Unscientific take on science education

Two recent events in different parts of the country — the Indian Science Congress held in Tirupati and the Nobel Dialogue Series held with Vibrant Gujarat in Ahmedabad — gave an opportunity to view the state of science and science education in India and to examine proposals to improve its standing in both areas. The science congress is an annual gathering where nothing really happens, but it provides a platform for many scientists to interact. The Dialogue Series saw nine Nobel laureates sharing a forum and talking to the nation about its potential in science and how it can be realised. Prime Minister Narendra Modi said at the Tirupati meet that India would figure among the top three countries in science and technology by all parameters by 2030. He also spoke about the need for more linkages between universities, laboratories and schools, promotion of the spirit of innovation and the need to bring back scientists and technologists back to the country.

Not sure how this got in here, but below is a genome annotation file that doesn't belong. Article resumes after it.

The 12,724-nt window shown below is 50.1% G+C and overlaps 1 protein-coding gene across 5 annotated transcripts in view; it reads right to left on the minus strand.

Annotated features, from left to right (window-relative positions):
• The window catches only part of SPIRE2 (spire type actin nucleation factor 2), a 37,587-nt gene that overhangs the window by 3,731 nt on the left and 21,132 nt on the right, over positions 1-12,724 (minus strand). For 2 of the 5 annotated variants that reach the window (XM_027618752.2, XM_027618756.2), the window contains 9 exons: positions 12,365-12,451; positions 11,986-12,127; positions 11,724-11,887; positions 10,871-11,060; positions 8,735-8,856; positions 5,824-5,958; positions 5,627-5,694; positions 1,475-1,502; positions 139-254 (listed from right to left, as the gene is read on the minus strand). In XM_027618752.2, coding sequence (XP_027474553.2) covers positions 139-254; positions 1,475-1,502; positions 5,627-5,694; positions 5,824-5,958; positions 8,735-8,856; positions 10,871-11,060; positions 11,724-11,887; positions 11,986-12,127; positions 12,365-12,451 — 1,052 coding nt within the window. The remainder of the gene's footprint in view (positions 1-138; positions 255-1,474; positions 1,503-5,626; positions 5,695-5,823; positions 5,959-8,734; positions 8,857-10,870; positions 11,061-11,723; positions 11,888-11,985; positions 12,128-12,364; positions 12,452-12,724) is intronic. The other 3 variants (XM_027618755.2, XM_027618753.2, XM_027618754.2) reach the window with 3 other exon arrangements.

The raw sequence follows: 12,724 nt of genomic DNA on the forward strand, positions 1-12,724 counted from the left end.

Some Nobel laureates spoke about the vast space we need to cover and how fast we need to move. Physics Nobel laureate David Grossman pointed out that while 20 people out of 10,000 are engaged in science and technology in China, the corresponding figure is four in India. He observed that major science projects like the LIGO observatory and the Neutrino lab are getting stuck in India. The spending on R&D was 0.8% of the GDP in India while it was over 2 % in China. Some suggestions like finding a new model for startup development were made by other scientists. Many suggestions are not new. What is missing is evaluation and implementation. It is pointed out that in many data bases on global scientific output, India ranks high in terms of the number of S&T personnel, research paper publications etc. But the quality in terms of publication in peer-reviewed journals, patents and the honours and awards won by scientists is low. 

More institutes like IISERs and IITs are being set up, more scholarships and grants are being given and more promotional activities involving S&T are undertaken. But the bureaucratic culture and political meddling, which are pervasive, do a lot of harm. They bring extraneous issues into the management, reduces efficiency and are against the spirit of science. Enough number of qualified teachers are not available in schools, colleges and universities. The real promotion and encouragement should be done at the level of schools, where talent should be spotted and groomed.
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